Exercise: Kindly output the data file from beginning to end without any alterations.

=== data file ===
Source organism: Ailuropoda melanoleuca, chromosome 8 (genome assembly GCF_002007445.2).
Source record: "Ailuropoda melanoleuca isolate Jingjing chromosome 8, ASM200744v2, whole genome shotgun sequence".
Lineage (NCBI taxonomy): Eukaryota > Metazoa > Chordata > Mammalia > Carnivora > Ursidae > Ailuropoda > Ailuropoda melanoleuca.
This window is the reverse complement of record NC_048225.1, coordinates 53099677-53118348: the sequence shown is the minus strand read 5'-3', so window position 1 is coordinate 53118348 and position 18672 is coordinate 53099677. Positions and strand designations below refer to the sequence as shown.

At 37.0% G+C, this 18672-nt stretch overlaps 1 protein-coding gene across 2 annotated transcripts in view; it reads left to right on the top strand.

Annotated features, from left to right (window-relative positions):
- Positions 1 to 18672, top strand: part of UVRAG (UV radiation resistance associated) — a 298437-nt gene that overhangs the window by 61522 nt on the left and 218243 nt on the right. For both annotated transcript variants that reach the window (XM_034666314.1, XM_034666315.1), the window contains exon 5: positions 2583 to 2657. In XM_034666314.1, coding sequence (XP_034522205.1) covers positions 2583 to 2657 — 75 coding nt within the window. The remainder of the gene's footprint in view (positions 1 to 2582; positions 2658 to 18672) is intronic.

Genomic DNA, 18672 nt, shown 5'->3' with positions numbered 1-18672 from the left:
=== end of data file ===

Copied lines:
Source organism: Ailuropoda melanoleuca, chromosome 8 (genome assembly GCF_002007445.2).
Source record: "Ailuropoda melanoleuca isolate Jingjing chromosome 8, ASM200744v2, whole genome shotgun sequence".
Lineage (NCBI taxonomy): Eukaryota > Metazoa > Chordata > Mammalia > Carnivora > Ursidae > Ailuropoda > Ailuropoda melanoleuca.
This window is the reverse complement of record NC_048225.1, coordinates 53099677-53118348: the sequence shown is the minus strand read 5'-3', so window position 1 is coordinate 53118348 and position 18672 is coordinate 53099677. Positions and strand designations below refer to the sequence as shown.

At 37.0% G+C, this 18672-nt stretch overlaps 1 protein-coding gene across 2 annotated transcripts in view; it reads left to right on the top strand.

Annotated features, from left to right (window-relative positions):
- Positions 1 to 18672, top strand: part of UVRAG (UV radiation resistance associated) — a 298437-nt gene that overhangs the window by 61522 nt on the left and 218243 nt on the right. For both annotated transcript variants that reach the window (XM_034666314.1, XM_034666315.1), the window contains exon 5: positions 2583 to 2657. In XM_034666314.1, coding sequence (XP_034522205.1) covers positions 2583 to 2657 — 75 coding nt within the window. The remainder of the gene's footprint in view (positions 1 to 2582; positions 2658 to 18672) is intronic.

Genomic DNA, 18672 nt, shown 5'->3' with positions numbered 1-18672 from the left: